In order to be good stewards of the resources and opportunities given us to serve in this country, China workers are always on the lookout for insights into China’s current condition and how it might affect our prospects for ministry. In 2016 fall edition of The Washington Quarterly five eminent China hands contributed their perspectives on China’s future path. 

Feb 3

The Rising Tide of Propaganda

by Swells in the Middle Kingdom

My neighborhood—most of my city, actually—is currently undergoing a dramatic change, the likes of which I have not seen in my two decades of residency. I first began to notice that something different was occurring in the autumn of last year, but in recent weeks the transformation has become undeniable and unavoidable. Its duration and its effects on the local population remain to be seen.

Apr 3, 2015

The Spiritual Discipline of Perseverance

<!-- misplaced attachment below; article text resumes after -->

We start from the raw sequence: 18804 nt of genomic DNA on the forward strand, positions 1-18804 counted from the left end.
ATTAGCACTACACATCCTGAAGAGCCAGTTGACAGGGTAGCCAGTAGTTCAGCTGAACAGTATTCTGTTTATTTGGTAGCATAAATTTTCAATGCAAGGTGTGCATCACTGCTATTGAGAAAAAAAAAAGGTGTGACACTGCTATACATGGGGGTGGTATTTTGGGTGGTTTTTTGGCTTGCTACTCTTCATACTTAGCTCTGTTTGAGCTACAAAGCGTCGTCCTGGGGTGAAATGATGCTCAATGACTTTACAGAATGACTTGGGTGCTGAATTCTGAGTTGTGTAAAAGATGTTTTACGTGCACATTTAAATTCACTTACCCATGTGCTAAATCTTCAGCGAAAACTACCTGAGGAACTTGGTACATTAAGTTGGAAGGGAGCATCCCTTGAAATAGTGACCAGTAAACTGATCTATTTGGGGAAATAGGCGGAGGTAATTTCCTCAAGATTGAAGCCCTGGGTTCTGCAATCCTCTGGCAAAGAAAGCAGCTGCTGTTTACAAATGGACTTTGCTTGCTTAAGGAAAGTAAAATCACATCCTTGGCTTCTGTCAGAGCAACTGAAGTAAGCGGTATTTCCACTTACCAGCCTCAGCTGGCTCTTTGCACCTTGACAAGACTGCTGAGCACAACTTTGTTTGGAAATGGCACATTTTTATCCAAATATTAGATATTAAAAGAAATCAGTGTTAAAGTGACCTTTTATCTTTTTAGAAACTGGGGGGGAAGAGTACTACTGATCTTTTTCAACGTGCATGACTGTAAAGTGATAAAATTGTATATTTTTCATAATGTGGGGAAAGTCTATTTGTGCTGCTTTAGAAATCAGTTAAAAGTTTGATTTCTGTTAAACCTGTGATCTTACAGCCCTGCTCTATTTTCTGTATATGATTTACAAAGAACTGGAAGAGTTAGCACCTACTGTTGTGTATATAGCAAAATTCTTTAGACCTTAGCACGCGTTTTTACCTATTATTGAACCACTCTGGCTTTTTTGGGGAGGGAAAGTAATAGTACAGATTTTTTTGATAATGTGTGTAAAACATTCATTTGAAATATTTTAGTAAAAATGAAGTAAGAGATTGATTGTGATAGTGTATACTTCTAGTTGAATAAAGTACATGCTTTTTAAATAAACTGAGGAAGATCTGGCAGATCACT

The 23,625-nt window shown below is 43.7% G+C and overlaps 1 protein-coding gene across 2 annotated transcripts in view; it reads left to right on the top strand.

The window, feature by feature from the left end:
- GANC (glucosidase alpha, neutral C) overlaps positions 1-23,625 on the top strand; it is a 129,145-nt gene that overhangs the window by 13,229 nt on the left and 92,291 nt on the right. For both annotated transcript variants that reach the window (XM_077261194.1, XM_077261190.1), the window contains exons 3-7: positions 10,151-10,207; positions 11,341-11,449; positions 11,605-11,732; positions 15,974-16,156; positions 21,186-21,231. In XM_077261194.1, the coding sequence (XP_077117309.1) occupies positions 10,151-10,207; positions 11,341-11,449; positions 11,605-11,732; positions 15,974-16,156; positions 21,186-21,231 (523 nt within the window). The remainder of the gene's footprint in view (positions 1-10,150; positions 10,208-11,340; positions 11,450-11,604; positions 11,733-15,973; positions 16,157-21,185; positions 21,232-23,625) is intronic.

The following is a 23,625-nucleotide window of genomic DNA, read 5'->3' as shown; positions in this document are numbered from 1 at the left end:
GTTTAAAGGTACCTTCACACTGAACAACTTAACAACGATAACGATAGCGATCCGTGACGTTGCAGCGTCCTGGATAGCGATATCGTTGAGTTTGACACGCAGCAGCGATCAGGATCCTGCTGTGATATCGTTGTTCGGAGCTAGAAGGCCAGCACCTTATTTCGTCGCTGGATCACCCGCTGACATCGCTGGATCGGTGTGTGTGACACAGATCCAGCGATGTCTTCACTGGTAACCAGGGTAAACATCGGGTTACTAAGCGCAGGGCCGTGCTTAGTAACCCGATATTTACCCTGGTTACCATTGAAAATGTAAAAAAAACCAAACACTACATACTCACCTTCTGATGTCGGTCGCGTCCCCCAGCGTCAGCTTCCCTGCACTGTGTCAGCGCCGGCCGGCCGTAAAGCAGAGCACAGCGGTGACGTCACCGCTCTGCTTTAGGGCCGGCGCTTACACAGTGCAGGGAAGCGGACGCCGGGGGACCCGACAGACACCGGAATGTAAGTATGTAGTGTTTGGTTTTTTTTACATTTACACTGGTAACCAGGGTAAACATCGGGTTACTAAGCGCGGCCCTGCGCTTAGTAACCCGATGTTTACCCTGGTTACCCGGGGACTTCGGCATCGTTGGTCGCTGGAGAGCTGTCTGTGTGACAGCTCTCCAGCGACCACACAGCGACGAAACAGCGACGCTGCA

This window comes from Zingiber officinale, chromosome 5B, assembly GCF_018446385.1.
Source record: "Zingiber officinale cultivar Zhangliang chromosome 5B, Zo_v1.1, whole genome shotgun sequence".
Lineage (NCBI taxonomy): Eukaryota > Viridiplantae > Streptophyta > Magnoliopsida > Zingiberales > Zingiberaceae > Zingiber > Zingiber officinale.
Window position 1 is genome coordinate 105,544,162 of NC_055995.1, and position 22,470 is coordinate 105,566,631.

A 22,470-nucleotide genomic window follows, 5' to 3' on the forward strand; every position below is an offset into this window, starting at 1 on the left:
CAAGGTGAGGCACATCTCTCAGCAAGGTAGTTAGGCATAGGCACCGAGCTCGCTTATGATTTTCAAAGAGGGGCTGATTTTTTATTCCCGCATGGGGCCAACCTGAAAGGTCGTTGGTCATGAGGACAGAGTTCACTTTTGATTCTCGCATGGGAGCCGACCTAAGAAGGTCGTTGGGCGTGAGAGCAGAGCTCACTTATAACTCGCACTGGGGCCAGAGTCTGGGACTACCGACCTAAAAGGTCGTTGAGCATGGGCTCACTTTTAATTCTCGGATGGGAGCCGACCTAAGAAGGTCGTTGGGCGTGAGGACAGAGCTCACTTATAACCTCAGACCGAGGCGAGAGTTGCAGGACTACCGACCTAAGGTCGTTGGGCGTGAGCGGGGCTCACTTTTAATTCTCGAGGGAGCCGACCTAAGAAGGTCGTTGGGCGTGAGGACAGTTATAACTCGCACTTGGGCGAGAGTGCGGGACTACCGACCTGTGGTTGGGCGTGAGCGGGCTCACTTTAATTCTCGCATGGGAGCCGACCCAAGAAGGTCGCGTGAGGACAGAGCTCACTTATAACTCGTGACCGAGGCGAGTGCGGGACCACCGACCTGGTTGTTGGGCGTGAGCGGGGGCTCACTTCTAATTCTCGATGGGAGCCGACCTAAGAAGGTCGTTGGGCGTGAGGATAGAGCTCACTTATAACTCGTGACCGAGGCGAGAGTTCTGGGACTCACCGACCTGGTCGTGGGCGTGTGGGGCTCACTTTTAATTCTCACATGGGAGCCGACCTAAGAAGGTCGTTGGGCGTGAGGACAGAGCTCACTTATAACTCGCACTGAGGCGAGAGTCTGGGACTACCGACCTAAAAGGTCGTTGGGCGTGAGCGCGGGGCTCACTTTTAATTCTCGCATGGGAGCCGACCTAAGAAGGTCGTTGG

by Swells in the Middle Kingdom

It is a very tricky thing to assess when it is time to leave a particular field of service or line of ministry.

Oct 15, 2013

The Tyranny of History and the China Dream

by Swells in the Middle Kingdom

It was an honor to be part of the sixth China Theology Symposium held this August at the Oxford Centre for Mission Studies. Centered on the theme "Christian Faith and Ideological Trends in China," the four days of meetings gathered intellectuals from China's major ideological groups, and encouraged them to engage one another with an eye towards elucidating what Christianity may or may not have to contribute to China's future.

Jun 18, 2013

To Aquire the Chinese Language

by Swells in the Middle Kingdom